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A Breakthrough

Gifted girls with ADD. Highly intelligent girls with ADD can be the most difficult to spot. The brighter your daughter with ADD is, the later her school problems tend to emerge. Many girls with above average IQ can keep it together academically until they hit middle school, or even high school. As their school life becomes more demanding and complicated in the upper grades, their problems with concentration, organization and follow-through are more likely to reveal themselves.

A checklist if you think your daughter may have ADD:
-- I have trouble finishing my assignments in class.
-- I daydream in class.
-- Even when I try to listen, my thoughts wander.
-- I forget to bring papers and permission slips from home.
-- I have trouble following the teacher's directions.
-- My mind wanders when I read.
-- Projects and papers are hard for me to finish.
-- I often do my work at the last minute and turn things in late.
-- I forget to bring the right books home from school.
-- I get upset more easily than my friends.
-- Sometimes it feels like I'm not good at anything.
-- I am frequently late.
-- It's hard for me to concentrate when their are people around me.
-- My parents and teachers tell me I don't try hard enough.
-- Other kids tease me about being spacey.
-- I feel different from other girls.
-- I lose track of time.
-- I have a messy book bag.
-- My room at home is a disaster.

I've been thinking about this a lot lately. I've gotten as close as looking up doctors/neurologists to get officially diagnosed. I've been reading quite a lot about it and I seem to fit ADD symptoms to a T. Just going down that checklist I think I was all but maybe one of them when I was in school.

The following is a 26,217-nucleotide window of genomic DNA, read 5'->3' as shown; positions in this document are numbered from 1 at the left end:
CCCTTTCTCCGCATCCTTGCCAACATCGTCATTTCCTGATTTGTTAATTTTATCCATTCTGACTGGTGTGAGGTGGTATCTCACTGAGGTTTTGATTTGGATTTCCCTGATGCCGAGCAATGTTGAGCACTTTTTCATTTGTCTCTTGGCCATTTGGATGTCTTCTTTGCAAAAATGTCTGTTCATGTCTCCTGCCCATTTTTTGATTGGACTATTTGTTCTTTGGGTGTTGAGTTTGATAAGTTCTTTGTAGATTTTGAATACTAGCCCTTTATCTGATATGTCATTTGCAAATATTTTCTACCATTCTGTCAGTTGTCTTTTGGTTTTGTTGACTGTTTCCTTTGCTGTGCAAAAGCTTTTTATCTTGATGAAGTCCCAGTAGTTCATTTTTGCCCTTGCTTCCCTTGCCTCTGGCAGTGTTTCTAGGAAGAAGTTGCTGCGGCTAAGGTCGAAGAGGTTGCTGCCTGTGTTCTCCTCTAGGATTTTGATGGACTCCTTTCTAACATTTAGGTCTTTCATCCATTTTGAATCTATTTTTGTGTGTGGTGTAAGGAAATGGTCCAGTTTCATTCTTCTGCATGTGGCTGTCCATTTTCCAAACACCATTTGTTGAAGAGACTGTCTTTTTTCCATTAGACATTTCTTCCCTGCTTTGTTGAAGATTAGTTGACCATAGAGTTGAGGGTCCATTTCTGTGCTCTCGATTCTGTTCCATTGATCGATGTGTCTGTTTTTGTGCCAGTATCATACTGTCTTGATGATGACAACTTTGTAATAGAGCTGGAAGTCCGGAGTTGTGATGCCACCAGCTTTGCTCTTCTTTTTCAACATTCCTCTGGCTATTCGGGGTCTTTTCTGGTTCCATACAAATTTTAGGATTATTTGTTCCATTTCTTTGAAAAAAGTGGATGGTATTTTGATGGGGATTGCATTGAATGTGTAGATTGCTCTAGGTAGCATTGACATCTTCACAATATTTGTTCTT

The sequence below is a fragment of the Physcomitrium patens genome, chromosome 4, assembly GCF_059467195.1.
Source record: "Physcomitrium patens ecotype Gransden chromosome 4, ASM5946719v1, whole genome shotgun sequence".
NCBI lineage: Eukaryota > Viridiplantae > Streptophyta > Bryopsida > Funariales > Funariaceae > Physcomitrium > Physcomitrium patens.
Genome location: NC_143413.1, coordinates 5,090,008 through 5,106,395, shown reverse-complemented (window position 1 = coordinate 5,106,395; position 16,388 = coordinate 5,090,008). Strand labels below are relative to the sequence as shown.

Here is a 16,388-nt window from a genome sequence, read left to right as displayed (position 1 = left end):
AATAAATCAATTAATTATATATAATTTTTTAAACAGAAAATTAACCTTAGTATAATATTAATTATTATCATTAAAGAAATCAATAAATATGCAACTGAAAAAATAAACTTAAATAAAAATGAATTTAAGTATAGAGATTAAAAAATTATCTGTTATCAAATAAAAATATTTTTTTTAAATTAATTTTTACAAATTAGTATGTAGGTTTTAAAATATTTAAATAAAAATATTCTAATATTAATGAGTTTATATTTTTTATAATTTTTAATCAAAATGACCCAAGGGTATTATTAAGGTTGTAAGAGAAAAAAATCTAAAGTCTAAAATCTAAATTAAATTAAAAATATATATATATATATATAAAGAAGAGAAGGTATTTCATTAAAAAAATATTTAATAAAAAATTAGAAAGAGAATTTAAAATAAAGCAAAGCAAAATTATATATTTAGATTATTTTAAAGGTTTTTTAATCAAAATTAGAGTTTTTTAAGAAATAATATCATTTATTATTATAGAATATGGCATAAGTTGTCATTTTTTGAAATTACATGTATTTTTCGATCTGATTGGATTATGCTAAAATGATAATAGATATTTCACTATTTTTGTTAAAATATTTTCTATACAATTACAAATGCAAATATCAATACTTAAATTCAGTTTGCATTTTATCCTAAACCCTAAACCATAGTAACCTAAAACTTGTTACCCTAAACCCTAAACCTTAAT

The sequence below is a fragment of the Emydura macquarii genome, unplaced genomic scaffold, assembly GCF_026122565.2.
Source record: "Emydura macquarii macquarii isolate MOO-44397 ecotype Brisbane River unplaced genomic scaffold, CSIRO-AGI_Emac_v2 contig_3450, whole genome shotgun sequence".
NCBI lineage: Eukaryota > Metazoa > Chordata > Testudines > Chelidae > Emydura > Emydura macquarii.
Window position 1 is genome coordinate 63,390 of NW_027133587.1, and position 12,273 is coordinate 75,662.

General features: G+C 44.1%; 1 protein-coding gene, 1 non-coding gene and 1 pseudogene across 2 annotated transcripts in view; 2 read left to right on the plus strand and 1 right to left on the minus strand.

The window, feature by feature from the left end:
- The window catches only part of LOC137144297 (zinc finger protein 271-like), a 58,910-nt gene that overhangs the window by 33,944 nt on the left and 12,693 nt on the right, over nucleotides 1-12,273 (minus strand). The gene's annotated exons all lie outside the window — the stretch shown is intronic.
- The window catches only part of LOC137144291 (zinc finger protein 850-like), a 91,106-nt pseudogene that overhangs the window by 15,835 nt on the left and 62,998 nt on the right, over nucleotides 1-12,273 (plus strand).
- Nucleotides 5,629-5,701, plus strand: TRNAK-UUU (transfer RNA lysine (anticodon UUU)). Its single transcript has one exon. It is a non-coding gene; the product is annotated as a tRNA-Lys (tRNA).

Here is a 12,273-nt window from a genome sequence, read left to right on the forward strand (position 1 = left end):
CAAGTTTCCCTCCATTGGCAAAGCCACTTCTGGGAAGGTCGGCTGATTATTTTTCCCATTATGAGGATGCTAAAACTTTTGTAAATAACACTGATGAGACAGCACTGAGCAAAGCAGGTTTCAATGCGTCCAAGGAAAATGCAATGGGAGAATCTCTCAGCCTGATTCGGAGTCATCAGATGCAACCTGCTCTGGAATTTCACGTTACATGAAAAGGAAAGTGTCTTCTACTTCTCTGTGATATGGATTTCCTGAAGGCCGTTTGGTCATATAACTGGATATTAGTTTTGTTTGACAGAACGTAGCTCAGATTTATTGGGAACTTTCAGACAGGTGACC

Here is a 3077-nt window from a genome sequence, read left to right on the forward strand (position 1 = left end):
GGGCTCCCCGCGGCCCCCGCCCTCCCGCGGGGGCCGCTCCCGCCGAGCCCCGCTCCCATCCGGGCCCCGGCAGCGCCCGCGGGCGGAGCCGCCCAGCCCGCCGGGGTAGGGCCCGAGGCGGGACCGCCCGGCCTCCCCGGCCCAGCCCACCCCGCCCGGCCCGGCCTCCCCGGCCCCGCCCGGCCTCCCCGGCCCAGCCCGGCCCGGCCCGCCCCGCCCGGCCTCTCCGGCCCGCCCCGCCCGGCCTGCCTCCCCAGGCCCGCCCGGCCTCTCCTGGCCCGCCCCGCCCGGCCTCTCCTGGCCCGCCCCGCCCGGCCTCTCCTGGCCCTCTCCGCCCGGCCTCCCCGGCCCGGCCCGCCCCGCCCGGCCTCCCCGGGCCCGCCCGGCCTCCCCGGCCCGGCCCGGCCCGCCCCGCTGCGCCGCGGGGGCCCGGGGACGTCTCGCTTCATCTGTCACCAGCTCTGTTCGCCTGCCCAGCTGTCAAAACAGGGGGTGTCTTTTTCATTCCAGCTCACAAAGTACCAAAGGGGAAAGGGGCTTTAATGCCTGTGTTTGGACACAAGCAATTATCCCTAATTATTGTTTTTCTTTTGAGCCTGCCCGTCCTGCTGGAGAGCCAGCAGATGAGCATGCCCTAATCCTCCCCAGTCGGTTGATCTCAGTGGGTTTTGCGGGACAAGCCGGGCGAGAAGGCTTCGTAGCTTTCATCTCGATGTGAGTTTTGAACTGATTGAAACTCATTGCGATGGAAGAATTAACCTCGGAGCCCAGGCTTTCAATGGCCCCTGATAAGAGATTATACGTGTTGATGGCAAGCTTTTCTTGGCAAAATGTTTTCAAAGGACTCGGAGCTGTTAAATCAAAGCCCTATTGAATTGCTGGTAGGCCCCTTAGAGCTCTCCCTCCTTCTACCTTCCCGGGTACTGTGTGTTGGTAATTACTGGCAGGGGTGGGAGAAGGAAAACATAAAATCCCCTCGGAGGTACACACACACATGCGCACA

Now, as an adult type person, I'm finding myself identifying with 90% of the symptoms for adults with ADD. At 24, I seem to finally be figuring out what my problem has been all my life. I'm reading this book and on every page it seems like they're talking about me.

My mom was talking to a lady at a conference the other day that deals with adults with ADD all the time and she said that one of the best places in the country for treatment is in Massachusettes! How weird is that? I'm only 45 minutes away from the best place for what I seem to have. I know I really shouldn't self-diagnose myself, but when EVERY symptom and checklist says that I have it, it kinda makes me think it's true.

I've been thinking about it a lot. It really makes a lot of things that have happened in my life extremely clear.

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Comments (2)

LA:

i can tell you from my own experience...looking at my young teenagers who have various degrees of ADD and ADHD, I can see which ones will have the problem as an adult and which ones might outgrow it. My oldest is 18 going on 19 and refuses to look into some of the medications that might help him. I am not sure if that is partly my fault since I have always told him to find his resources rather than rely on the drugs, now I kinda wish he would look into some of his other options. Oddly...he own doctor in his late 50 has it severe...and he succeeded...If you feel this is something you have, look into the newer drug that is out...the name escapes me at the moment...but concerta is the one the boys like, but the newer one has less side effects. My best to you in your search for the answers. (((hugs)))

sorry my comment was so long...

Sunidesus:

Comment away babe! It's appreciated!

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This page contains a single entry from the blog posted on December 14, 2003 5:03 PM.

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